On the contrary

Making a point of not following the crowd can pay off

February 15, 2004|By Novelda Sommers

When the crowd loses confidence in a stock, contrarians get interested in it. They swoop in where others are fleeing, hoping that as the price is driven down they'll get a bargain, and when the dust clears the price will rise again. This kind of investor ignores conventional advice, and perhaps even his gut feelings, to invest in current losers.

"Looking at things no one else wants to buy is a good philosophy," said Paul Bracaglia, partner in Pricewaterhouse-Coopers' investment advisory group. It may be smarter than climbing aboard an accelerating stock, because "nothing goes up forever," he said.

But investors who reject Wall Street group-think these days to buy out-of-favor stocks have to look harder for bargains after a year when most sectors in the Standard & Poor's 500 gained.

Contrarian investors -- the kind of people who buy sweaters in the spring and bathing suits in the fall -- might be looking to the following industries for deals.

Conversely, stocks in other sectors may not be good candidates for contrarian purchase at this point.

Underperforming sectors with appeal

Big pharmaceutical companies

Recent average gains have been weak compared with long-term gains. Competition from generics, questions about the pipelines for new drugs and bad press have dogged the industry. There is also apprehension among investors about whether lawmakers will do more to regulate drug prices.

Retail grocery chains

Wal-Mart's grab for larger numbers of grocery shoppers across the country has pushed stock prices down. Safeway blamed competitive pressures last year when it said it would cut workers' health benefits at its Southern California stores to keep prices low as nonunion Wal-Mart built more supercenters in that state.

Grocers there have lost millions of dollars in sales because of a subsequent labor strike. So grocery chains will be forced to come up with ways to compete with the world's largest retailer, said Mike Huffman, vice president at Fraser Management Associates, a Burlington, Vt.-based investment firm that hosts Contrary Opinion Forum, an annual meeting of about 200 U.S. and Canadian economists and investors. If grocers can come up with solutions, a little bit of improvement will go a long way in this low-margin industry, he said.

"I don't think it's Wal-Mart's destiny to capture every dollar in the U.S.," Huffman said. "So the $64 question is, can the likes of Kroger, Safeway and Albertson's respond to the Wal-Mart challenge?"

Integrated telecom

The class of business that includes, for example, Verizon Communications is increasingly competitive. Companies in this sector will need to keep up their cash flow and still fund new capital investment needed to stay competitive. To respond to demands of new technology, integrated telecom companies invested more than they made last year, Huffman said. "They are out of favor," he said. "That's why you look at them."

Stocks to make contrarians nervous

REITs

Real estate investment trusts have been on a tear for several years.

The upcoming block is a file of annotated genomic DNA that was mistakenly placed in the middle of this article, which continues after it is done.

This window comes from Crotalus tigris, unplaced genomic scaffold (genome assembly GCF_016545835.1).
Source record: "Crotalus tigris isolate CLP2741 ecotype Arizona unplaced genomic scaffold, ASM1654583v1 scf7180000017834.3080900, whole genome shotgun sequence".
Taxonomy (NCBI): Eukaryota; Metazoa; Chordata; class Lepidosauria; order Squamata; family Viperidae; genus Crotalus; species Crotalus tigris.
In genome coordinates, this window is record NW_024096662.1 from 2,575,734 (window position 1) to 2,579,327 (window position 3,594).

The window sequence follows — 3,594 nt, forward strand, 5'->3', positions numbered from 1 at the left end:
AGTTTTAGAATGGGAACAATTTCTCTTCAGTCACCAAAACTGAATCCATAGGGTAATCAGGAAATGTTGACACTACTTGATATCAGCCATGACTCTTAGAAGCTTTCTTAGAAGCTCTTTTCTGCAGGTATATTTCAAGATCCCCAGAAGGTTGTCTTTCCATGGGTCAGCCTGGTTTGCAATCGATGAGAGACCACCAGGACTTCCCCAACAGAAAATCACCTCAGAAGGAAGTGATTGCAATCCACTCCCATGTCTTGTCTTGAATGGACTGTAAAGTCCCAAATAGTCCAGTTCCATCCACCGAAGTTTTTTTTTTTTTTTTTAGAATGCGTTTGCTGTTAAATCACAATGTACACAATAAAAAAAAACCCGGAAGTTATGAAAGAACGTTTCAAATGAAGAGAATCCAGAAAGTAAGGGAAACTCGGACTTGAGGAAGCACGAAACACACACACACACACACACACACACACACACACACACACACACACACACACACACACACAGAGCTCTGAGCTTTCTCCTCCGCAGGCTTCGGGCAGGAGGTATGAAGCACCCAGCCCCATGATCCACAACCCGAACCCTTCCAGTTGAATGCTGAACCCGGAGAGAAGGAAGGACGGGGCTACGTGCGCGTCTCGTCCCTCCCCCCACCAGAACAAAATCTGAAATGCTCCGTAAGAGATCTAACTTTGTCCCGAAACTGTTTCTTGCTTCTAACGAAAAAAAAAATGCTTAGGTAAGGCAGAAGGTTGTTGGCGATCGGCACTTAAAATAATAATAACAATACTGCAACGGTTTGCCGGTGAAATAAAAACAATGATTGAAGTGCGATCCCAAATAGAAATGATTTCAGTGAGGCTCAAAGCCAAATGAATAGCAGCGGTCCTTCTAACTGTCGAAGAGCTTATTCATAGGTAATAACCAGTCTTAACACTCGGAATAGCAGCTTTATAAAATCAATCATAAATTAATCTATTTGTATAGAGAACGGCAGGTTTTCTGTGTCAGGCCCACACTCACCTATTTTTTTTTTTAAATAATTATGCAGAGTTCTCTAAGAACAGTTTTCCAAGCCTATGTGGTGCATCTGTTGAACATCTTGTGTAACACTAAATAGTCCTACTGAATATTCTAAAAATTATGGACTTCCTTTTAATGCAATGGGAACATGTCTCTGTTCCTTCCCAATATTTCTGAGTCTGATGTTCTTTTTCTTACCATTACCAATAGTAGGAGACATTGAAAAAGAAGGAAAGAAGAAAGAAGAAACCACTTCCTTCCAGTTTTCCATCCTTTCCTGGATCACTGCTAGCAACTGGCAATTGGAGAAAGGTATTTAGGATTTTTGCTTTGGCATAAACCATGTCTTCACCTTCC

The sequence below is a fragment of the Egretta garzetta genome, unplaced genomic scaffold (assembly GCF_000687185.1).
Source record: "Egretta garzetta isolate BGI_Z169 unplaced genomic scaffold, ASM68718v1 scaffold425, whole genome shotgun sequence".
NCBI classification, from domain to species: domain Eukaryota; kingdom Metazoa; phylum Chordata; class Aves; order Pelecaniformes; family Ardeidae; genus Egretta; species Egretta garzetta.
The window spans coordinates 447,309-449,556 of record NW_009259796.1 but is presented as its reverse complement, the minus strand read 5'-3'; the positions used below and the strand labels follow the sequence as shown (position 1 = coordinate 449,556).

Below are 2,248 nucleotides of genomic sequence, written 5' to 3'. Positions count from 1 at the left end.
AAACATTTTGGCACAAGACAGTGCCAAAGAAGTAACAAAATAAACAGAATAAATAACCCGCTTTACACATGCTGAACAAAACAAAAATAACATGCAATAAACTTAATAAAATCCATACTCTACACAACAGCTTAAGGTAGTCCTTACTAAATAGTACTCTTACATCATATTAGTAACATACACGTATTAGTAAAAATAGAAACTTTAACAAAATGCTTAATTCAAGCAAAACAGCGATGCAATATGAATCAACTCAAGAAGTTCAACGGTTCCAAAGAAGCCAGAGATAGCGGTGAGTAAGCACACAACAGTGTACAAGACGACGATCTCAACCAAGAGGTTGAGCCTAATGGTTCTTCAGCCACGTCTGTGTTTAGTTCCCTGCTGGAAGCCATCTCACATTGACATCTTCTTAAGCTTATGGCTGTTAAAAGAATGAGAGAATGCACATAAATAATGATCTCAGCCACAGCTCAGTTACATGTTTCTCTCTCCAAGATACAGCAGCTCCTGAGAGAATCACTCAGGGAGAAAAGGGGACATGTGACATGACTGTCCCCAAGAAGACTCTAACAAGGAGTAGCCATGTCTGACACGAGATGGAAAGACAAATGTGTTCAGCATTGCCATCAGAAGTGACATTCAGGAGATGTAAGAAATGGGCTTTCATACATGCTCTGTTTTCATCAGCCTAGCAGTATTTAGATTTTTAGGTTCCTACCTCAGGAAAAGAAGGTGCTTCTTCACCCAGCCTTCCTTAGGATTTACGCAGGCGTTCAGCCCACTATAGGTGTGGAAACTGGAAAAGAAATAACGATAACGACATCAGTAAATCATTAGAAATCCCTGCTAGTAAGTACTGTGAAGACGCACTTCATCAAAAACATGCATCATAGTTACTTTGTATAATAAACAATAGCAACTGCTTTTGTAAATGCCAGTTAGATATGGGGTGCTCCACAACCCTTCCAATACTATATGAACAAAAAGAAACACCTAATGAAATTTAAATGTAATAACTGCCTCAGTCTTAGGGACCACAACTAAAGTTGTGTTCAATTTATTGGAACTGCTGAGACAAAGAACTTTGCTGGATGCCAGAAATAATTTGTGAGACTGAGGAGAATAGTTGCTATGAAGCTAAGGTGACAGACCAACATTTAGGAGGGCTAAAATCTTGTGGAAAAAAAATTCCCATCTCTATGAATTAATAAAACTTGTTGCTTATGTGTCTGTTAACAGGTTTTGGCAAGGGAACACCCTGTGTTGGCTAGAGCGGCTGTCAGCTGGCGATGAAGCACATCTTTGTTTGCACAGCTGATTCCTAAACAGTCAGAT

Whether investors see them as dividend providers, as carrying less risk or as inflation hedges, there is a price at which REITs will not deliver the gains people hope they will, Huffman said. "We're probably pretty close to that price," he said.

Technology

The sector was up 46 percent after losing for the prior three years. The tech-laden Nasdaq broke 2000 in December for the first time in nearly two years, helped by recoveries of industry giants such as Intel. Analysts say the sector is unlikely to recover to levels seen before the bubble burst.

"We would be real cautious about what new technology stocks we were going to put to work, because they run so much," said Katherine C. Willis, a certified financial adviser with Virginia Investment Counselors, a Norfolk, Va.-based division of BB&T Asset Management Inc.

Natural resources

Over the past year, metals in particular have been driven higher by expectations of increased demand worldwide. After bottoming out in March 2003, the S&P 500 had risen 34 percent by the end of January, while the metals and mining index rose 74 percent.

"Commodities are usually regarded as things you would get into before a rebound," said David Givens, an economist with Economy.com. "It's hard to imagine there's much more upside potential there for those stocks."

Better luck next year

As the warning goes, past performance does not necessarily indicate future results. Indexes measuring three underperforming sectors increased an average of just 10.7 percent from Feb. 1, 2003, to Feb. 1, 2004.

AMEX Pharmaceutical Index - +14.5%

Fidelity Grocery Stores Index - +14.2%

S&P's 500 Integrated Telecom Services Index +3.5%

Thanks for the memories

Three indexes measuring sectors for contrarians to avoid this year went up an average of 46.4 percent from Feb. 1, 2003, to Feb. 1, 2004, beating the S&P 500 index's rise of 31.5 percent.

Morgan Stanley REIT Index +47.5%

CBOE Technology Index +60.6

Goldman Sachs Natural Resources Index +31.4%

Source: Bloomberg

Novelda Sommers is a staff writer at the Daily Press, a Tribune Publishing newspaper, in Newport News, Va.

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